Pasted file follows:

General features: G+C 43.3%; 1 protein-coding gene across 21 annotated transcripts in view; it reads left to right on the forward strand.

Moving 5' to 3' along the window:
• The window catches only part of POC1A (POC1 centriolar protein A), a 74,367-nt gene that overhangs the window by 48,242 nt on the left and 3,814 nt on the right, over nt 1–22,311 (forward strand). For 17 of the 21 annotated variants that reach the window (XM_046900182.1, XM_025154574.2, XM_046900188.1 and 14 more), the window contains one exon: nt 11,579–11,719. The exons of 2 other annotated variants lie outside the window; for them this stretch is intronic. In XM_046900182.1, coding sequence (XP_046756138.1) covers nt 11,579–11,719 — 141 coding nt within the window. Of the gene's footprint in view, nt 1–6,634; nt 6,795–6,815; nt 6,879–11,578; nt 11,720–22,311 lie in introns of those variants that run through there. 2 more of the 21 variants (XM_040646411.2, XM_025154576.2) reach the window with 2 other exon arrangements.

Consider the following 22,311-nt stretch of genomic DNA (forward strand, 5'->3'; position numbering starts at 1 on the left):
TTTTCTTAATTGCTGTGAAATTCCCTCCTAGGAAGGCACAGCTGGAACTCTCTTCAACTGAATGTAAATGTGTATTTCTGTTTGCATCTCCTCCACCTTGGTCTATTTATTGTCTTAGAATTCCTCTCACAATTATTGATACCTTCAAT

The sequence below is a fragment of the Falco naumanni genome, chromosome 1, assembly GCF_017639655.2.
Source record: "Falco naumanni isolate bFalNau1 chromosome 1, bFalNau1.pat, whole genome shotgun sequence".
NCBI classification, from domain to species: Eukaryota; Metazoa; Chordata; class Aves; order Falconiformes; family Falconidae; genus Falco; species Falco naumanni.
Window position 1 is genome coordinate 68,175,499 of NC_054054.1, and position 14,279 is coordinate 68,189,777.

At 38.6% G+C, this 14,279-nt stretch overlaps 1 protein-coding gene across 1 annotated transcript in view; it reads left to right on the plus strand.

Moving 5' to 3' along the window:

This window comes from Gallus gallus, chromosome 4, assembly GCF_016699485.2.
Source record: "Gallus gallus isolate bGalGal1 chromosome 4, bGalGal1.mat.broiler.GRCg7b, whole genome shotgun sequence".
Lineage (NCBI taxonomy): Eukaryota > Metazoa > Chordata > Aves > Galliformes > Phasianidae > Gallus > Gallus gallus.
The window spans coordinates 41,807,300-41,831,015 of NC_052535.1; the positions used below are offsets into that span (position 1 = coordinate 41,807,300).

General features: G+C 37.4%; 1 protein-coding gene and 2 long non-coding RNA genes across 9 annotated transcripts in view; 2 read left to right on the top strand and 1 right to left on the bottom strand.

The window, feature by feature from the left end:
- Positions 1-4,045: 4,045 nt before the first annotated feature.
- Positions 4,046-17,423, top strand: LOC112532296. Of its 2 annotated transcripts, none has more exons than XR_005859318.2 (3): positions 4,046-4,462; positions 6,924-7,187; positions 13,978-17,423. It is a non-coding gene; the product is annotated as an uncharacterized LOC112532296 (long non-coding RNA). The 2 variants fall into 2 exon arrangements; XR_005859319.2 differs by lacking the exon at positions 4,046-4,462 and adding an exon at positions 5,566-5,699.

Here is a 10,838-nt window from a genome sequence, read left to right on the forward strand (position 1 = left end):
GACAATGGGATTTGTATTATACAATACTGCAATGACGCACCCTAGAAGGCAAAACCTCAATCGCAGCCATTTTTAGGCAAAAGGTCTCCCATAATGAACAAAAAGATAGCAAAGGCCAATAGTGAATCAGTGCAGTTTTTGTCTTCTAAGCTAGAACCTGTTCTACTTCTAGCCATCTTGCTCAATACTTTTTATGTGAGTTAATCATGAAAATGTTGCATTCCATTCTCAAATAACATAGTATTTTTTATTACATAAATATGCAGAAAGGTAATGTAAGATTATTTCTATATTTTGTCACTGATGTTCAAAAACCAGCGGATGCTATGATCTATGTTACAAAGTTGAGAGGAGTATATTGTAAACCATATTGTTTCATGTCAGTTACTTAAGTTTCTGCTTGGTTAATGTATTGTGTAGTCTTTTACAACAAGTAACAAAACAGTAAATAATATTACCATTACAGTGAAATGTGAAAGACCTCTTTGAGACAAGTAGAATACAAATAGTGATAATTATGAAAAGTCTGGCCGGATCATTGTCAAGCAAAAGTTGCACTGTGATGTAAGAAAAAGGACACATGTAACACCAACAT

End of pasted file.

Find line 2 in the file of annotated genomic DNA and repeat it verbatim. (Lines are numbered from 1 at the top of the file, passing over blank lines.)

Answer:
Moving 5' to 3' along the window: